Layered YSZ/SCSZ/YSZ Electrolytes for Intermediate Temperature SOFC Part I: Design and Manufacturing

Authors

  • Y. Chen,

    Corresponding author
    1. Department of Mechanical, Materials and Aerospace Engineering, University of Central Florida, 4000 Central Florida Blvd., Orlando, Florida 32816, USA
    • Department of Mechanical, Materials and Aerospace Engineering, University of Central Florida, 4000 Central Florida Blvd., Orlando, Florida 32816, USA
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  • N. Orlovskaya,

    1. Department of Mechanical, Materials and Aerospace Engineering, University of Central Florida, 4000 Central Florida Blvd., Orlando, Florida 32816, USA
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  • M. Klimov,

    1. Materials Characterization Facility, University of Central Florida, 12443 Research Parkway, Suite 304, Orlando, Florida 32826, USA
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  • X. Huang,

    1. Department of Mechanical Engineering and SOFC Program, University of South Carolina, 300 Main Street, Columbia 29208, USA
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  • D. Cullen,

    1. Materials Science and Technology Division, Oak Ridge National Laboratory, 1 Bethel Valley Rd., Oak Ridge, Tennessee 37831, USA
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  • T. Graule,

    1. Empa, Materials Science & Technology, The Laboratory for High Performance Ceramics, Ueberlandstr. 129, CH-8600 Dubendorf, Switzerland
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  • J. Kuebler

    1. Empa, Materials Science & Technology, The Laboratory for High Performance Ceramics, Ueberlandstr. 129, CH-8600 Dubendorf, Switzerland
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Abstract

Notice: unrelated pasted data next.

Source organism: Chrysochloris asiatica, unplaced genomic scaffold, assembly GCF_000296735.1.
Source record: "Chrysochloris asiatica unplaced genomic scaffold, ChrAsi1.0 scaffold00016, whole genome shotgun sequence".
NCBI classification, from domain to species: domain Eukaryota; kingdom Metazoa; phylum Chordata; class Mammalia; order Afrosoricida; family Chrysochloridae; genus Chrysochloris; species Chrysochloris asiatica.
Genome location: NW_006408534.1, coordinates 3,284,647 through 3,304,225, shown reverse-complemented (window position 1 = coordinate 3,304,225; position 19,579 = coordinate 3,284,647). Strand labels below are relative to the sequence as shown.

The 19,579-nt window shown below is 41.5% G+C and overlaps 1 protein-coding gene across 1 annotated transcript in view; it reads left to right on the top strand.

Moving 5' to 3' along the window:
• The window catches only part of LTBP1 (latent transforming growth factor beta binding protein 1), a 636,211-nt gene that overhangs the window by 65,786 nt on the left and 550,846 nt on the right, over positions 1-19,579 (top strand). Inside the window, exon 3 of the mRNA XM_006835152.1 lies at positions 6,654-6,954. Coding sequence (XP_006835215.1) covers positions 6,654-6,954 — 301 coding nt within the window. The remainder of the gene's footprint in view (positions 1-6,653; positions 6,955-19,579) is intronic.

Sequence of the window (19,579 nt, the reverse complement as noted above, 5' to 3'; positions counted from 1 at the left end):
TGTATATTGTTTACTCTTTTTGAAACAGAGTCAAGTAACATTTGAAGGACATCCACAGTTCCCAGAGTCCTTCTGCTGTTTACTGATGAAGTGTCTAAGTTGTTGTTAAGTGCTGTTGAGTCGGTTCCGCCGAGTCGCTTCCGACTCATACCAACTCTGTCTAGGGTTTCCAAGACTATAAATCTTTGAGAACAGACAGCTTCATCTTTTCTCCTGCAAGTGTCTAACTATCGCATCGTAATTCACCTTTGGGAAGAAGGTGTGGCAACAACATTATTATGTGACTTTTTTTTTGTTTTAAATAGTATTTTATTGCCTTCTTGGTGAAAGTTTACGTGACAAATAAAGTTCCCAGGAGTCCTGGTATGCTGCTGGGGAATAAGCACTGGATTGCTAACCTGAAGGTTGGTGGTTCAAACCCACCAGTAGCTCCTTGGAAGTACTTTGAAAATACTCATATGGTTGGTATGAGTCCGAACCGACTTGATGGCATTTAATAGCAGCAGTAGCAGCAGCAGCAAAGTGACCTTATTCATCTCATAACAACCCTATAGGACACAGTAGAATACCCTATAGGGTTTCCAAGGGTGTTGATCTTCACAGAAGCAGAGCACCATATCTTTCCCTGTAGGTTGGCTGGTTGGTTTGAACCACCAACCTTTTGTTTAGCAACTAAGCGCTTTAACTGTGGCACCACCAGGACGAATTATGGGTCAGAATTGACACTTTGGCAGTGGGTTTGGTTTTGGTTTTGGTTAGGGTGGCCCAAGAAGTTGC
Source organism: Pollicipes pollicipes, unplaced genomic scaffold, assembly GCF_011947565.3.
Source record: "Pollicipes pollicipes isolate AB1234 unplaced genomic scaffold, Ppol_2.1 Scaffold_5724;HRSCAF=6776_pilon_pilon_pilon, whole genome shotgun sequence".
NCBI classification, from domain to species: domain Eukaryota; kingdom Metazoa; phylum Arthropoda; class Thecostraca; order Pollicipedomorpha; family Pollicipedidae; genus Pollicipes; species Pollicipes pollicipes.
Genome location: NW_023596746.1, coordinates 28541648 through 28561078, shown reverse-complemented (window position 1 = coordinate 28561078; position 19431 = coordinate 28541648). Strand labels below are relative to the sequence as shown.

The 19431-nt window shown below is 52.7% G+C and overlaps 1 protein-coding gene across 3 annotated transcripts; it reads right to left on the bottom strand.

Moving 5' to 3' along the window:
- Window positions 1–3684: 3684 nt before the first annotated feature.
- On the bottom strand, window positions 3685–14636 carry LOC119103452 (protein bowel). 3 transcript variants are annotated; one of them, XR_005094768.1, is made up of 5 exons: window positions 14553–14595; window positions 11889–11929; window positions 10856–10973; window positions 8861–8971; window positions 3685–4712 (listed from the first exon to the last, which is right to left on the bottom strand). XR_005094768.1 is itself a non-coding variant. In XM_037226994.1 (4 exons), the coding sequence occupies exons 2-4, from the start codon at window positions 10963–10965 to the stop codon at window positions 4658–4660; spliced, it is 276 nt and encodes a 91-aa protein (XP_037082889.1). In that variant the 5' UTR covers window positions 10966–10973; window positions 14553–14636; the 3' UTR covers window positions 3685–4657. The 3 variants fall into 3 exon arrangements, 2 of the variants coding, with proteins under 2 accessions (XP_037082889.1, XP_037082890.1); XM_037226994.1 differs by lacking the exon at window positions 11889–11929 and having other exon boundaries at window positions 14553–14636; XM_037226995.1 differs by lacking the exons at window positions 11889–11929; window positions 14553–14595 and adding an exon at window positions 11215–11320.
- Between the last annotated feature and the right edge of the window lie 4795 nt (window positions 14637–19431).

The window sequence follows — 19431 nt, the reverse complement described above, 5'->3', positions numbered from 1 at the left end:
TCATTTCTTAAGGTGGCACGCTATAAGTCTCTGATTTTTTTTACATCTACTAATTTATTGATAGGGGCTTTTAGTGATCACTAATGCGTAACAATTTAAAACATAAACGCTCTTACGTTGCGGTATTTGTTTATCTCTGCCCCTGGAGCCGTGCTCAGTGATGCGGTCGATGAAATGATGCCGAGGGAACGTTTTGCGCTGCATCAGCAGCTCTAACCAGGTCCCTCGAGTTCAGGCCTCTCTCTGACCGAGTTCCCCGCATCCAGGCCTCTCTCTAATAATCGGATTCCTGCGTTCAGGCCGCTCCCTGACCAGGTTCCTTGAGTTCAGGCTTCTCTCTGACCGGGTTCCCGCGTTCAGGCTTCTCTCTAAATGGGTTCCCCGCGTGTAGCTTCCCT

(Sc2O3)0.1(CeO2)0.01(ZrO2)0.89 (SCSZ) ceramic electrolyte has superior ionic conductivity in the intermediate temperature range (700–800 °C), but it does not exhibit good phase and chemical stability in comparison with 8 mol% Y2O3–ZrO2 (YSZ). To maintain high ionic conductivity and improve the stability in the whole electrolyte, layered structures with YSZ outer layers and SCSZ inner layers were designed. Because of a mismatch of coefficients of thermal expansion and Young's moduli of SCSZ and YSZ phases, upon cooling of the electrolytes after sintering, thermal residual stresses will arise, leading to a possible strengthening of the layered composite and, therefore, an increase in the reliability of the electrolyte. Laminated electrolytes with three, four, and six layers design were manufactured using tape-casting, lamination, and sintering techniques. After sintering, while the thickness of YSZ outer layers remained constant at ∼30 μm, the thickness of the SCSZ inner layer varied from ∼30 μm for a Y–SC–Y three-layered electrolyte, ∼60 μm for a Y–2SC–Y four-layered electrolyte, and ∼120 μm for a Y–4SC–Y six-layered electrolyte. The microstructure, crystal structure, impurities present, and the density of the sintered electrolytes were characterized by scanning and transmission electron microscopy, X-ray and neutron diffraction, secondary ion mass spectroscopy, and water immersion techniques.

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